Is It Safe to Film in Mexico?
These days, "shooting in Mexico" usually refers to drug-cartel violence -- there was even a gun battle during the recent Guadalajara Film Festival -- but insiders say there's plenty of upside to making movies south of the border.
Talk about a tough sell: Try promoting a nation as a filming destination while a brutal drug war is raging. Truth be told, Mexico's image problem hasn't improved much lately, but filmmakers nonetheless are finding enough reasons to shoot south of the border.
Still, there's no denying the news out of Mexico hasn't exactly been rosy in recent years. The nation's top annual industry event, the Guadalajara Film Festival, was disrupted in March when police captured a drug kingpin in a nearby municipality following a shootout. Cartel members subsequently took to the streets and burned vehicles, causing delays in festival transport.
Elsewhere, during the 2010 filming of Walter Salles' Cannes Film Festival entry On the Road, the dangers posed by drug dealers forced producer Rebecca Yeldham to move the production from outside Monterrey to Arizona.
The timing of the escalating drug war couldn't be worse. Until recently, Mexico had been experiencing a slight increase in lucrative offshore shoots. In 2010, the nation hosted six foreign productions (the most it had seen in four years), including On the Road and the Mel Gibson-produced actioner Get the Gringo. The uptick was driven by the new Pro Audiovisual program, known as ProAv, which allows for rebates of as much as 7.5 percent on expenses for projects that exceed about $6 million. Solid infrastructure also has helped draw productions from abroad. In addition to its proximity to Hollywood, Mexico offers full-service studio facilities and skilled English-speaking crews.
But Mexico hosted only two foreign productions in 2011: Neill Blomkamp's sci-fi feature Elysium and David Riker's immigrant-smuggling drama The Girl. An industry source attributed the downturn to "exaggerated news reports that probably spooked some producers." Alex Garcia, the Mexico-based film financier who helped produce the local hit Top Cat and the Brazilian blockbuster Elite Squad, agrees. "I just shot the latest Jennifer Lopez video on a main avenue in Acapulco, and we didn't have any problems," he says. "In general, I don't think the violence is affecting the industry."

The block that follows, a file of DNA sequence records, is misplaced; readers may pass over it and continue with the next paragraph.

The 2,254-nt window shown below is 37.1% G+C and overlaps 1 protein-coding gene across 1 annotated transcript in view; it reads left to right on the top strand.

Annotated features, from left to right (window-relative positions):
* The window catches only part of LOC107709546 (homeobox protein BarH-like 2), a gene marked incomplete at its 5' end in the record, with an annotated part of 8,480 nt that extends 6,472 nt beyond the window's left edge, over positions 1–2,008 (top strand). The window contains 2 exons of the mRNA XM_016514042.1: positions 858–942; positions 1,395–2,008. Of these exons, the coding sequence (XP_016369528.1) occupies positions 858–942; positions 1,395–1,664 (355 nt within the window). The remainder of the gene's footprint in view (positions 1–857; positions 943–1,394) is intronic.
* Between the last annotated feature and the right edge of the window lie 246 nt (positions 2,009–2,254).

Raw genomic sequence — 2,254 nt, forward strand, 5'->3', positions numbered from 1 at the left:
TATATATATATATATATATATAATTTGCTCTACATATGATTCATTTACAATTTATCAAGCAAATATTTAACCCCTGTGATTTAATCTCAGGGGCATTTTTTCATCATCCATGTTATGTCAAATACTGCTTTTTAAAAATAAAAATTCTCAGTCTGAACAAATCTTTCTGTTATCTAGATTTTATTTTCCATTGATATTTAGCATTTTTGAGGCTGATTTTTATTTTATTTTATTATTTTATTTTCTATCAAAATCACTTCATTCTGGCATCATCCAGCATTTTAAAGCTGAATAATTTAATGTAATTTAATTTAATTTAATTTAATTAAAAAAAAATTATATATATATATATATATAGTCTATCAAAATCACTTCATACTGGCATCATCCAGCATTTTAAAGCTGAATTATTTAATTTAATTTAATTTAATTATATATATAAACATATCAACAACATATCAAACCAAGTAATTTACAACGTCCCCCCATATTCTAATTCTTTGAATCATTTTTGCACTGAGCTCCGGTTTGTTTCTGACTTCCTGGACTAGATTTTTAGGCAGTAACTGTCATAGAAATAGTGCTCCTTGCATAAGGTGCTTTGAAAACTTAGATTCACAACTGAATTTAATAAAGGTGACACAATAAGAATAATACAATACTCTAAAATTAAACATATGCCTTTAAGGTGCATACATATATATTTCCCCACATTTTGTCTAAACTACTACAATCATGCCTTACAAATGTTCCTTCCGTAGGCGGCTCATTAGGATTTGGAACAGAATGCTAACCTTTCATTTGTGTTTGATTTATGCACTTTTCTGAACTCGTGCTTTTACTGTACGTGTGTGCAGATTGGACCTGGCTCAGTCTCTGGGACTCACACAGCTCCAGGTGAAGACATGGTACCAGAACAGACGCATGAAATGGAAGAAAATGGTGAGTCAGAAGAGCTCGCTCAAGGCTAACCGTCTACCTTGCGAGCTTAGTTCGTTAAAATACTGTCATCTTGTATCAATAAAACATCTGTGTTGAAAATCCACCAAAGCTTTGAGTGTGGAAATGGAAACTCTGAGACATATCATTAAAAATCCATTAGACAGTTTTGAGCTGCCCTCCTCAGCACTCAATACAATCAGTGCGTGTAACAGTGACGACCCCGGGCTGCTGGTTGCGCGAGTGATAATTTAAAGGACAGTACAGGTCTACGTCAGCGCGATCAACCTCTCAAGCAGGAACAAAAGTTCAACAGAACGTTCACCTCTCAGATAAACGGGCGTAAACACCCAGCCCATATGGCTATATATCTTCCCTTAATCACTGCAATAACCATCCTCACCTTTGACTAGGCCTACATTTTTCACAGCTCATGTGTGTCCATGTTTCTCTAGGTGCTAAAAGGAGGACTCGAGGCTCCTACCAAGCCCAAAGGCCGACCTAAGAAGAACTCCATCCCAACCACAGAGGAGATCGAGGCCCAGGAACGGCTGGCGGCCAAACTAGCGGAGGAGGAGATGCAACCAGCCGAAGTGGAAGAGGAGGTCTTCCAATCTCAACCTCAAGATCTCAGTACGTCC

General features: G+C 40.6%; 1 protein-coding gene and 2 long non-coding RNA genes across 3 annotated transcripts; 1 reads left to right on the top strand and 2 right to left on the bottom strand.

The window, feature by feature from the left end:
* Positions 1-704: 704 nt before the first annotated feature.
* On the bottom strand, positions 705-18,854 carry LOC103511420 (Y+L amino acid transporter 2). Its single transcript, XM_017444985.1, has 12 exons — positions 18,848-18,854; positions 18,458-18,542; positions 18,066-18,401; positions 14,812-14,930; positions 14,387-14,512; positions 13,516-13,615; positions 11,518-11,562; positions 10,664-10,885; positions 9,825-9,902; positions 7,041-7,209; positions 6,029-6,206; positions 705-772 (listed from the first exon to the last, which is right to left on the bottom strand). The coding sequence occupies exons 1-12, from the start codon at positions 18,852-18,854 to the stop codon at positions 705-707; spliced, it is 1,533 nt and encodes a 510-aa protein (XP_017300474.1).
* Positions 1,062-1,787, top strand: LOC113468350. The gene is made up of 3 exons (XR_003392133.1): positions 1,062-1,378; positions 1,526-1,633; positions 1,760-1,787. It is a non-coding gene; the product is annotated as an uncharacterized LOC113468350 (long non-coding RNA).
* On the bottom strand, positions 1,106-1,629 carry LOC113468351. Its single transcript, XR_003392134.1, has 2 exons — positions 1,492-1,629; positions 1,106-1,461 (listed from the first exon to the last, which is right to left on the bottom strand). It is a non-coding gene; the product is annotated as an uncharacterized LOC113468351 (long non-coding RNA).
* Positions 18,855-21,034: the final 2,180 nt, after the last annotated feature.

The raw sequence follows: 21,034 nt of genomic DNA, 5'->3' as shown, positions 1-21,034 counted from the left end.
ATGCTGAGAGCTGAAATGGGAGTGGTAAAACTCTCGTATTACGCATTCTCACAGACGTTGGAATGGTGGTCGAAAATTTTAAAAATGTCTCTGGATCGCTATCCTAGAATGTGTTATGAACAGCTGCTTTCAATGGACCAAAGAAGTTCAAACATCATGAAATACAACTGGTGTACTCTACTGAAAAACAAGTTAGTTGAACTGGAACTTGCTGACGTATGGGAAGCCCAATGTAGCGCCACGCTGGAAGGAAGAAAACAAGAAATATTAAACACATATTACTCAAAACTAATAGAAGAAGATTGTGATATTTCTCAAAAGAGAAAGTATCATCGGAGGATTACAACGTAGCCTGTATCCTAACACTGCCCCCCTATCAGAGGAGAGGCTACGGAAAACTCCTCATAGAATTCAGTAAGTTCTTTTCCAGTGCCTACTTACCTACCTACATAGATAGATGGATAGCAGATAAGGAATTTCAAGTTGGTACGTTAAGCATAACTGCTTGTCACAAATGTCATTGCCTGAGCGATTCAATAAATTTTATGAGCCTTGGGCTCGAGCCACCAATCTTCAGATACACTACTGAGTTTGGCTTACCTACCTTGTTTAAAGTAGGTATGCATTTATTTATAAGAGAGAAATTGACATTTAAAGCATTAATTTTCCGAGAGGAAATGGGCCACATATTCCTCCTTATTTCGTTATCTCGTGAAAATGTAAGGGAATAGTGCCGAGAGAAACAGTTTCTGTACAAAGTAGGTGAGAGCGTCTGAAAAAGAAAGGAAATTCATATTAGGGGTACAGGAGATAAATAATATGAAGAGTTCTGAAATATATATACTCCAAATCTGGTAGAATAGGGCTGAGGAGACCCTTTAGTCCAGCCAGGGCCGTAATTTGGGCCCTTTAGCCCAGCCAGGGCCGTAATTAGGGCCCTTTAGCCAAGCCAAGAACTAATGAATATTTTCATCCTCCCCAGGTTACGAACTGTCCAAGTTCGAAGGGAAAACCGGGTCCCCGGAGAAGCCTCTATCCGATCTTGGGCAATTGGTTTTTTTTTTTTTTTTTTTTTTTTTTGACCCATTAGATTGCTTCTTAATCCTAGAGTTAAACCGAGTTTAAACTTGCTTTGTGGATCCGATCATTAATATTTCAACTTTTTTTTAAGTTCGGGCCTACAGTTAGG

That might be true, but local directors concede it's better to be safe than sorry. When Gerardo Naranjo was shooting Mexico's 2012 official Oscar submission, the crime drama Miss Bala, his team came up with a clever plan to divert attention. "If anyone asked, we said it was a romantic comedy called Maria Bonita," he says. Directors also recommend avoiding well-known cartel hotspots such as Ciudad Juarez and Culiacan, in northern Mexico. Luis Estrada, helmer of the 2010 hit narco-satire El Infierno, found the northern flavor he needed in quiet towns in the central state of San Luis Potosi. "After we decided the area was OK, we tried to stay alert while we were filming," he says. "But in the end, we had nothing to worry about."
Filmmakers have learned to approach shoots with more caution after a few reportedly received threats during production, including Paramount's 2009 thriller Backyard, which revolves around a spate of murders and abductions in Ciudad Juarez.
But the risks faced by drug-themed productions hardly define the bigger picture. One key point: Insurance premiums for film projects in Mexico have not increased in recent years. Eduardo Carrillo, CEO of insurance and completion bond provider LCI, says insurance in Mexico can cost about 3.5 percent of a production budget, slightly higher than U.S. premiums but on par with those of other Latin American nations. Only one production has been canceled during the past five years because of security concerns.
Says Carrillo: "One cancellation in five years is really nothing when you think about it. That could happen anywhere in the world."
MEXICO AT A GLANCE
- Contacts: The Mexican Film Commission (Comefilm) provides industry contacts and all necessary information for Mexico shoots (011-52-55-5448-5383, comefilm.gob.mx)
- Popular Shooting Destinations: Baja California, Mexico City, Puerto Vallarta, Veracruz, Yucatan Peninsula
- Studio Facilities: Baja Studios, Estudios Churubusco, BoomDog Films, Ollin Studio
MEX APPEAL: 3 Recent Films Shot in Mexico
The Girl: After shooting 2011's Limitless in Puerto Vallarta, Abbie Cornish returned to Mexico to take the lead role in David Riker's immigrant-smuggling drama, shot on location in the southern state of Oaxaca. A competition entry at the Tribeca Film Festival in April, the U.S.-Mexico co-production centers on a young woman who agrees to transport illegal immigrants over the border, only to end up caring for a 9-year-old girl.
Elysium: Shot in and around Mexico City in 2011, director Neill Blomkamp's follow-up to 2009's District 9 stars Matt Damon and Jodie Foster. Like the closely guarded plot of the sci-fi project, the production was kept under wraps. It made headlines, however, when Damon attended a bullfight, drawing the indignation of animal-rights activists. He explained that he does not support animal cruelty but simply wanted to gain an understanding of the controversial pastime.
For Greater Glory: With a budget of $10 million (some reports say it was twice as much), Glory is Mexico's most expensive local production to date. Shot in six northern and central states in 2011, the English-language production chronicles events surrounding Mexico's Cristero War during the 1920s, when government efforts to secularize the nation sparked fierce rebellion. With an all-star cast that includes Andy Garcia, Eva Longoria and Peter O'Toole, Glory hits U.S. theaters June 1.